Strontium is a metalic chemical element (atomic number 38). It is highly reactive and never exists in its metallic state in nature. It has few practical uses, but due to its chemical properties can be used in optical lenses and magnets.
In medicine, strontium ramelate is used in the treatment of osteoporosis, and it can be used as a tracer when studying neurotransmitters. It is also common in nutritional supplements that claim to have a benefit on bone health, although this is controversial. However, it is agreed that non-radioactive strontium is not very toxic and normal exposures pose no risk to human health.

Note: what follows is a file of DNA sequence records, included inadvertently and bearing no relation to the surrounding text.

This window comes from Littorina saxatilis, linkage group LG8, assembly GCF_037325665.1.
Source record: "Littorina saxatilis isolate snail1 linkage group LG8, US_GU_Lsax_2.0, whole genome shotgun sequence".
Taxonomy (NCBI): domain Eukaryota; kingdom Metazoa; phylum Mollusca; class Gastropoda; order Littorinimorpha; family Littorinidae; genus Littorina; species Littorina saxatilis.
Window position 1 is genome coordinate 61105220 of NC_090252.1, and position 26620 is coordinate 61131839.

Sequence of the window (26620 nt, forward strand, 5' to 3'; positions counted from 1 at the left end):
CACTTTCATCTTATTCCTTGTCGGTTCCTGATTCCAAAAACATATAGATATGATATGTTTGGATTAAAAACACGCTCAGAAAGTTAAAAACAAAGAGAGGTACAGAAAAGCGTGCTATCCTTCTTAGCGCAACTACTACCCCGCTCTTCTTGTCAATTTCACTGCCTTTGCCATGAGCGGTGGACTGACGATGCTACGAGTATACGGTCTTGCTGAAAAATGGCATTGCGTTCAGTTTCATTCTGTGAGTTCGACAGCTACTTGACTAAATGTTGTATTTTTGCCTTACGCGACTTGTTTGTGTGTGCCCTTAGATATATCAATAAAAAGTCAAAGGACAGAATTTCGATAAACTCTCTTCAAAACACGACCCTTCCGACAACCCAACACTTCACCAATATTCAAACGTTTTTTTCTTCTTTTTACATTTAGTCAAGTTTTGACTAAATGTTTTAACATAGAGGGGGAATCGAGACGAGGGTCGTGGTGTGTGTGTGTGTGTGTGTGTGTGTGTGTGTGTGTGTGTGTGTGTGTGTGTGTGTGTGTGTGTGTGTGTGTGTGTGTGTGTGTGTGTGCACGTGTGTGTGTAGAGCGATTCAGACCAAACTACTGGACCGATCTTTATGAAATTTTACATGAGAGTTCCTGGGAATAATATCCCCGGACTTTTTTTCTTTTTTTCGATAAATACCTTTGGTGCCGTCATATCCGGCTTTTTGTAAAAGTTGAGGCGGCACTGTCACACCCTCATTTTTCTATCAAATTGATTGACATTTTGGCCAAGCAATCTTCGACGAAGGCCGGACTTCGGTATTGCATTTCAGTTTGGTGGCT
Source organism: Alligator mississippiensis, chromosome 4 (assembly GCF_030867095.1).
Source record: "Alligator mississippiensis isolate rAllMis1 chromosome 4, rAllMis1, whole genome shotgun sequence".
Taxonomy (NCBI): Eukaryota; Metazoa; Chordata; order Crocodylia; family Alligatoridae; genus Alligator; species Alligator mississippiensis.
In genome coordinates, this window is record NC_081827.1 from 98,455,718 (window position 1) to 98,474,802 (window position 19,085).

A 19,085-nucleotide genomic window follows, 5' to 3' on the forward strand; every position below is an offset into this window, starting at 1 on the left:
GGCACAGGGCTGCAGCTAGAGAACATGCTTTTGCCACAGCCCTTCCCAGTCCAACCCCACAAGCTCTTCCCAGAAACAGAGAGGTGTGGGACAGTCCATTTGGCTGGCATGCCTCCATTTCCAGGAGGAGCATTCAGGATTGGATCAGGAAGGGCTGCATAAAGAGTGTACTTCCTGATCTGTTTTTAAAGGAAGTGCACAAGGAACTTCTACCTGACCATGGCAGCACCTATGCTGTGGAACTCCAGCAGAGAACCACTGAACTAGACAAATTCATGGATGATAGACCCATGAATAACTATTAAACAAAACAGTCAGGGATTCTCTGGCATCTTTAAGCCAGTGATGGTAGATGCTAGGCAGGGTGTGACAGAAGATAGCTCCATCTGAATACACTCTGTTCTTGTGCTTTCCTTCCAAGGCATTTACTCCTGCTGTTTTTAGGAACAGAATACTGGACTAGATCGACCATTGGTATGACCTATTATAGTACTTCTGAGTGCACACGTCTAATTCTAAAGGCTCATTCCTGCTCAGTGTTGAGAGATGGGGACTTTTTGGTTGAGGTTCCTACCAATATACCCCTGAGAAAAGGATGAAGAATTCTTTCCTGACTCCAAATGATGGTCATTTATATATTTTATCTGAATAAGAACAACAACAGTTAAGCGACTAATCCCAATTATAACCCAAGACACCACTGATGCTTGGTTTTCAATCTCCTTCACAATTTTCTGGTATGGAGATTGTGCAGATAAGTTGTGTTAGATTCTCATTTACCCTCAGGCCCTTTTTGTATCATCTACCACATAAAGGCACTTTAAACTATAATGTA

Because it is chemically very similar to Calcium, strontium can take the place of calcium in the structure of bones. This was a concern during the 1950s and early 1960s when atomic weapons were tested in the atmosphere - one of the fallout products was Strontium-90, a radioactive isotope which could be passed along in the food chain in milk from cows who had eaten grass contaminated with fallout. This resulted in an increased risk of bone cancer. This risk was one of the reasons why an atmospheric test ban was agreed to in the early 1960s.